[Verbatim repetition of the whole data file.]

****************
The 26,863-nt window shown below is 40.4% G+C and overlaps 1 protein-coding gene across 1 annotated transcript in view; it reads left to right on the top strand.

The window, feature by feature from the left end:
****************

The 26,863-nt window shown below is 40.4% G+C and overlaps 1 protein-coding gene across 1 annotated transcript in view; it reads left to right on the top strand.

The window, feature by feature from the left end: